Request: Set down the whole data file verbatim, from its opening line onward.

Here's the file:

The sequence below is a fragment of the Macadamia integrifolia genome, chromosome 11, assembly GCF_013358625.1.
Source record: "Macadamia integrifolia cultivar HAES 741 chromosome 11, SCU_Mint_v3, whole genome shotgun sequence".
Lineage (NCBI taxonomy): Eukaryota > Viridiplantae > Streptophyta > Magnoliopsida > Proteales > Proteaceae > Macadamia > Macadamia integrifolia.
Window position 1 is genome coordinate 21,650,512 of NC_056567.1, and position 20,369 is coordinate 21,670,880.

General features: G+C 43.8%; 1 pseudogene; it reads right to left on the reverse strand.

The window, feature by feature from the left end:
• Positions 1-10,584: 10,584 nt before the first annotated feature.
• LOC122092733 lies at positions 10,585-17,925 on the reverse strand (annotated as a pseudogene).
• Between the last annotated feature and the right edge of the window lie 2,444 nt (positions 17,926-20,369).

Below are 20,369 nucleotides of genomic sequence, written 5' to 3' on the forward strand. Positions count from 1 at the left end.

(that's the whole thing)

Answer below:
The sequence below is a fragment of the Macadamia integrifolia genome, chromosome 11, assembly GCF_013358625.1.
Source record: "Macadamia integrifolia cultivar HAES 741 chromosome 11, SCU_Mint_v3, whole genome shotgun sequence".
Lineage (NCBI taxonomy): Eukaryota > Viridiplantae > Streptophyta > Magnoliopsida > Proteales > Proteaceae > Macadamia > Macadamia integrifolia.
Window position 1 is genome coordinate 21,650,512 of NC_056567.1, and position 20,369 is coordinate 21,670,880.

General features: G+C 43.8%; 1 pseudogene; it reads right to left on the reverse strand.

The window, feature by feature from the left end:
• Positions 1-10,584: 10,584 nt before the first annotated feature.
• LOC122092733 lies at positions 10,585-17,925 on the reverse strand (annotated as a pseudogene).
• Between the last annotated feature and the right edge of the window lie 2,444 nt (positions 17,926-20,369).

Below are 20,369 nucleotides of genomic sequence, written 5' to 3' on the forward strand. Positions count from 1 at the left end.